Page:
The term ‘boy-band’ started to become well-known in the 90s, when pop band groups consisting of young ‘boys’, started popping up (pun intended) all over the place, incurring media coverage, screaming teenage girls, marketing paraphernalia and a spate of semi-romantic ballads and love songs dripping with hormones and fairytale-like soul-searching. Needless to say, at the time, I loved them.
I remember scribbling my name coupled with the name of the guy from my favourite boy band (Backstreet Boys at the time) all over my school notebook, giggling about magazine interviews with my next door neighbour while we waited for the school bus, sticking posters with blue-tag all over my room and generally being insufferably silly about it. What can I say? I was going through ‘that age’ – a perfect target for the type of producers who marketed boys’ sexual appeal, and dealt in young girls’ romantic notions.
But what has actually happened to these 90s ‘boy-bands’? I confess, I haven’t thought about them for ages, and at a certain point, they seemed to disappear from MTV, being replaced by bum-swishing divas with pouty lips and gold-encrusted rappers denouncing society, while lounging in huge swimming pools.
Backstreet Boys – Wikipedia hails them as ‘the best-selling boy band in history,’ but apart from them selling the most album copies, what actually made them such? Perhaps, it was the fact that whoever PR’d the band had the genius idea of ‘marketing’ (for want of a better word) each ‘boy’ differently – that is, portraying each specific and individual character and therefore targeting girls according to their specific desires as to which kind of guy they fancied.
I remember, for example, how Nick Carter was known as the baby-faced Prince Charming of the group, A.J. McLean was the rapper/bad boy, Kevin Richardson was the sad dreamer, etc etc. The band, which was formed in 1993, started to fizzle out by 2000. They tried to release a comeback album in 2005 with little success, after which a member of the band (now no longer really ‘boys’) left the group, and they became a quartet. Later, this same member rejoined the band again, however although they never stopped touring together, they never again achieved the status and popularity they had enjoyed in the 90s.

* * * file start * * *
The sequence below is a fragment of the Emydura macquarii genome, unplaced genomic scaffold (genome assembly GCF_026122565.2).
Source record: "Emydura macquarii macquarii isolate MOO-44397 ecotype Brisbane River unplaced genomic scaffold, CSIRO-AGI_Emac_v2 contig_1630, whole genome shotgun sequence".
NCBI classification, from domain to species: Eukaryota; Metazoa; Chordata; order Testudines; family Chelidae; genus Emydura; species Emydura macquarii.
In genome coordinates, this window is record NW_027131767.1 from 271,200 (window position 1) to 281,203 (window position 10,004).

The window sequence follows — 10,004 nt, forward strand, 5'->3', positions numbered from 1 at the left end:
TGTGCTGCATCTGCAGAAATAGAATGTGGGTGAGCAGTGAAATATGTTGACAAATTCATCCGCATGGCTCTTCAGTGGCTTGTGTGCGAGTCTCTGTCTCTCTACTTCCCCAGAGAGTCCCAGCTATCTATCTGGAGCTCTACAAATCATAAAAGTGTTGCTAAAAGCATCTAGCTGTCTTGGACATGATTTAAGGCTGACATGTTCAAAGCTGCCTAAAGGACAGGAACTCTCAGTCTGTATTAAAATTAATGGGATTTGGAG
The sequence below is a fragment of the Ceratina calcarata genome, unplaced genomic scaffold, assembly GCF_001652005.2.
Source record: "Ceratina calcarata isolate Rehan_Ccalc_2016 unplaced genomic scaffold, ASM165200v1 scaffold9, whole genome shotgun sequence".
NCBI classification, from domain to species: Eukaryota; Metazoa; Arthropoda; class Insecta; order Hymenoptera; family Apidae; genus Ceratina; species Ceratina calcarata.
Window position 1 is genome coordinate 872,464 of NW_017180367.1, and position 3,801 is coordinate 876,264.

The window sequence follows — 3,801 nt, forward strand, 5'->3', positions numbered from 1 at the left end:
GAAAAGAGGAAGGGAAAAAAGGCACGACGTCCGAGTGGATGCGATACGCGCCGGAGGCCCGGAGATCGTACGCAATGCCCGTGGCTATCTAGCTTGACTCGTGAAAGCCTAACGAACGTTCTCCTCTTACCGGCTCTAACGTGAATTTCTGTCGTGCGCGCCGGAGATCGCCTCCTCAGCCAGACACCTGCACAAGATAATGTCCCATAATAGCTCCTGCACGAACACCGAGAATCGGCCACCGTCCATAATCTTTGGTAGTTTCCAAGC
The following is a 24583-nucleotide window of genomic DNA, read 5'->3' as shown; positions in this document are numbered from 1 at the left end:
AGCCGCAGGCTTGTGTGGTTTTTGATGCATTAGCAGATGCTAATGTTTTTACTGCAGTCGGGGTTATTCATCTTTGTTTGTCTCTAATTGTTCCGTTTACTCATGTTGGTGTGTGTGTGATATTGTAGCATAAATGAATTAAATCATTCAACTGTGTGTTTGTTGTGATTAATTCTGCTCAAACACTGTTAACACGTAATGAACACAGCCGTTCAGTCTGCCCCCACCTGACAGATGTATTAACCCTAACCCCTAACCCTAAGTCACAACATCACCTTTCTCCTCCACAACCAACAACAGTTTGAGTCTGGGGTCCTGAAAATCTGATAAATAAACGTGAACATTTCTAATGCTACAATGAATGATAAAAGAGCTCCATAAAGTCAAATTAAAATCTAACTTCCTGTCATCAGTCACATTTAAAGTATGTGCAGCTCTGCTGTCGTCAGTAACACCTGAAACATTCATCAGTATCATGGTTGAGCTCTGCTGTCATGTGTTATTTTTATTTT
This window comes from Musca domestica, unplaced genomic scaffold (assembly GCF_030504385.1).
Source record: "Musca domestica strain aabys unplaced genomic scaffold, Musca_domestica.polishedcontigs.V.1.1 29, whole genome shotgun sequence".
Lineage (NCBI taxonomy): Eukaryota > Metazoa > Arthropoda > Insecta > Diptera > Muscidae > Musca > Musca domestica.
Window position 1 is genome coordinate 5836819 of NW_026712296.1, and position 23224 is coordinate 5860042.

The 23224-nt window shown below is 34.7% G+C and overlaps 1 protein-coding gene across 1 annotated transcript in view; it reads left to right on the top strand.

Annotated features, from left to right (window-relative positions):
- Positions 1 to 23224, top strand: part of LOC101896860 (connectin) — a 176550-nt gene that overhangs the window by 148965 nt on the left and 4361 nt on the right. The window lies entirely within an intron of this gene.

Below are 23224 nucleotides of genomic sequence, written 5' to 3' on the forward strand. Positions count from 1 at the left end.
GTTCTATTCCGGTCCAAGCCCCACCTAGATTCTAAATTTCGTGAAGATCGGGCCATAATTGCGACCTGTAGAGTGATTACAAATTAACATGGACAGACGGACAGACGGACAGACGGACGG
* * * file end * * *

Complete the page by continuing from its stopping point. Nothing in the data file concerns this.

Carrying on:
East 17 – These were hailed and known as Backstreet Boys’ main competing band, being however grittier and harsher, singing mainly hip hop and R&B. The band was formed in 1991. After 1997, all four members at some point deserted the group and all of them more than once. This disintegration was mostly attributed to ‘creative differences.’ Almost all of the members tried performing solo, however all returned to the band when they were not successful. East 17’s last album was released in 2012.
Take That – The band’s first appearance on TV took place in 1990, when they were releasing a number of singles which were minor hits in the UK. Their first album was released in 1992. By 1994 they had become TV and radio stars across Europe and Asia, and in 1995, they went on their first World Tour. It was at this point that Robbie Williams’ drug abuse started to become a real problem, ruining public appearances and performances. The group decided to disband in 1996, after which Robbie Williams rose to greater fame through his solo career. Although the members reunited to record four more albums, with Robbie Williams taking part in the last one, two of the five members left the band for good in 2014, leaving only three of the original five members.
There were many other boy-bands at the time, and even in the 2000s, ranging from Boyzone, Westlife, NSYNC, Hanson and others. I mentioned these three because they were my personal favourites. Of course, my musical tastes have evolved and changed a lot since then. Having said that, I guess that I will always think back fondly on those teenage crushes.
What was your favourite boy-band? Do you still like them?